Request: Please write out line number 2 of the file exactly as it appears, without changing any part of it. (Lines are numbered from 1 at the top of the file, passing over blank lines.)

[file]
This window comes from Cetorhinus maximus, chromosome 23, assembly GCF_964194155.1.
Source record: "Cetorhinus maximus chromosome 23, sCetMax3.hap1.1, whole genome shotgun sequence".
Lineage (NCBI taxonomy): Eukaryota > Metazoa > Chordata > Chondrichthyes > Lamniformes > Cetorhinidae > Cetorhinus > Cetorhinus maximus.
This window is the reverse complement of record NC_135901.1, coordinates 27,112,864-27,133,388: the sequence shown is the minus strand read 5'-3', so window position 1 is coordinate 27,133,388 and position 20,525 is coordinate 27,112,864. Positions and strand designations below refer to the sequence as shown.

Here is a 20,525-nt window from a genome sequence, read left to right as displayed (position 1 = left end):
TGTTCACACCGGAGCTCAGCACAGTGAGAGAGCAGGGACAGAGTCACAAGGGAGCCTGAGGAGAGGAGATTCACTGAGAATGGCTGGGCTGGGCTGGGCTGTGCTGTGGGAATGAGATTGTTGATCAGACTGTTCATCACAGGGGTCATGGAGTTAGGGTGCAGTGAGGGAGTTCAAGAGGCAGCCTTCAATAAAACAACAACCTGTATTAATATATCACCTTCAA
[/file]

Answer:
Source record: "Cetorhinus maximus chromosome 23, sCetMax3.hap1.1, whole genome shotgun sequence".